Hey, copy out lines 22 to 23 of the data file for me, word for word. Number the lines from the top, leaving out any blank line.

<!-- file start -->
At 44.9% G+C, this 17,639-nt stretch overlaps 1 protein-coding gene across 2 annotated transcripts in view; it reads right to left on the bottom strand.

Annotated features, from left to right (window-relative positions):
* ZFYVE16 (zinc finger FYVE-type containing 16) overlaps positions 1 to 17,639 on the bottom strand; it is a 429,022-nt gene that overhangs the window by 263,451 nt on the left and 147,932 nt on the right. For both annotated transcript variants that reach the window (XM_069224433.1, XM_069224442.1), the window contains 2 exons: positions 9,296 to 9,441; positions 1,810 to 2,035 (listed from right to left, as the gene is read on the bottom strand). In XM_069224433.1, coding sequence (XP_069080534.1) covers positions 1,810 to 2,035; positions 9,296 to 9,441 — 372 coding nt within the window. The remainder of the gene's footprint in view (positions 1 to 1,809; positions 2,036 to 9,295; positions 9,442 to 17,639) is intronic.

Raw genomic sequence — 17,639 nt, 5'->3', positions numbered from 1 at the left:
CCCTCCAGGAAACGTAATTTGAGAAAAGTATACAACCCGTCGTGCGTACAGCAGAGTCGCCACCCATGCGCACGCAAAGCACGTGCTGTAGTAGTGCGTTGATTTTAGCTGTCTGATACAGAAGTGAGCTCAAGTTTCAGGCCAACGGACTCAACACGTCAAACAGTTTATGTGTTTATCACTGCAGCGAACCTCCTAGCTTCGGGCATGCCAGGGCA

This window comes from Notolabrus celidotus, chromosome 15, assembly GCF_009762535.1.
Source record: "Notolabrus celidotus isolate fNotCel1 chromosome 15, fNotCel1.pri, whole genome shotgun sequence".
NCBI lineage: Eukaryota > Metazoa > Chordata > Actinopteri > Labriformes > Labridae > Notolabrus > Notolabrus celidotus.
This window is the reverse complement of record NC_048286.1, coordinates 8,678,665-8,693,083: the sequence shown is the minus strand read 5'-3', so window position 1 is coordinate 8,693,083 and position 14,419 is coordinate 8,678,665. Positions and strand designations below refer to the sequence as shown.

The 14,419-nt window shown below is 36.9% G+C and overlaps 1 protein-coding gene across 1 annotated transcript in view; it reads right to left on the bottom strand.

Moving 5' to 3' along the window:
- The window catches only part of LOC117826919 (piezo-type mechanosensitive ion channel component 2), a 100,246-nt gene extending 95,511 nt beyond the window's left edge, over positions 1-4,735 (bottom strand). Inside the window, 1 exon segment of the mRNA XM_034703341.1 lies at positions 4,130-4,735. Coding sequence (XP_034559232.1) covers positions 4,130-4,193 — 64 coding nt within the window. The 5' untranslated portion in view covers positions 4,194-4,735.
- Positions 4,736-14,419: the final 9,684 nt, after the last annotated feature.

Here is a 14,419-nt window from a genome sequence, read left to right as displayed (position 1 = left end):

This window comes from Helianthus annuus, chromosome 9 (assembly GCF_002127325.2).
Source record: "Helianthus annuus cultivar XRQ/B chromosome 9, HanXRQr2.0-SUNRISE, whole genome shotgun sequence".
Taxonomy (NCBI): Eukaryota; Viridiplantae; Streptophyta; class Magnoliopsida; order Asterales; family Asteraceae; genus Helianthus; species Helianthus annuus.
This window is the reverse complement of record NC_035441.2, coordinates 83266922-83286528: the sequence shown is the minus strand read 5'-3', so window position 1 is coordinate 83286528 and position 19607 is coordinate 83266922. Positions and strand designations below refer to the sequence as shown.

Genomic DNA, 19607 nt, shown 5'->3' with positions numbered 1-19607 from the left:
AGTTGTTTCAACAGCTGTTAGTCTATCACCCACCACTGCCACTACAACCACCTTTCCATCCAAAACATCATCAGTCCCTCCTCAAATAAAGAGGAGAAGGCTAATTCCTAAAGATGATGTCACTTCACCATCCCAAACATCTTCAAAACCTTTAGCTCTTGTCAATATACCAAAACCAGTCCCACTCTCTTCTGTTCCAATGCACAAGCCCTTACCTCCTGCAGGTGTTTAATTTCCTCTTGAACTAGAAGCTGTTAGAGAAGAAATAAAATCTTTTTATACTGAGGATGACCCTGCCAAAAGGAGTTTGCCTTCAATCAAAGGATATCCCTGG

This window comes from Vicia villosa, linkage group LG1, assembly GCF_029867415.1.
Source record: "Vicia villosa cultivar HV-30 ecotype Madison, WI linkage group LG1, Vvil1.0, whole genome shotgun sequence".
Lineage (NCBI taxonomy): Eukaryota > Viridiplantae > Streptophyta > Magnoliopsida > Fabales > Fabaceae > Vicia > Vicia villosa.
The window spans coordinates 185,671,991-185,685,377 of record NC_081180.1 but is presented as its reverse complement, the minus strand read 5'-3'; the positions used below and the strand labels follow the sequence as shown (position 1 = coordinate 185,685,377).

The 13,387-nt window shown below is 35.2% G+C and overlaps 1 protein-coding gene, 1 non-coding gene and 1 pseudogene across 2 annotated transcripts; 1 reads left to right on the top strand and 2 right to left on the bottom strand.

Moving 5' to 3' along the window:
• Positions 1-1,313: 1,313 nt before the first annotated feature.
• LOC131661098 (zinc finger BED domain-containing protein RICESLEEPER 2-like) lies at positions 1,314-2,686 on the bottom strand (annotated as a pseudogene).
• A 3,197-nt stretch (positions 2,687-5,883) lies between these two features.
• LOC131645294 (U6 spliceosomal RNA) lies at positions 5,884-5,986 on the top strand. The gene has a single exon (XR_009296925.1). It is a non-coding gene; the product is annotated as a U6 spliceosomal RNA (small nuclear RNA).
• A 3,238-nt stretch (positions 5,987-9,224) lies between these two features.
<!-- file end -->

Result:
Source record: "Vicia villosa cultivar HV-30 ecotype Madison, WI linkage group LG1, Vvil1.0, whole genome shotgun sequence".
Lineage (NCBI taxonomy): Eukaryota > Viridiplantae > Streptophyta > Magnoliopsida > Fabales > Fabaceae > Vicia > Vicia villosa.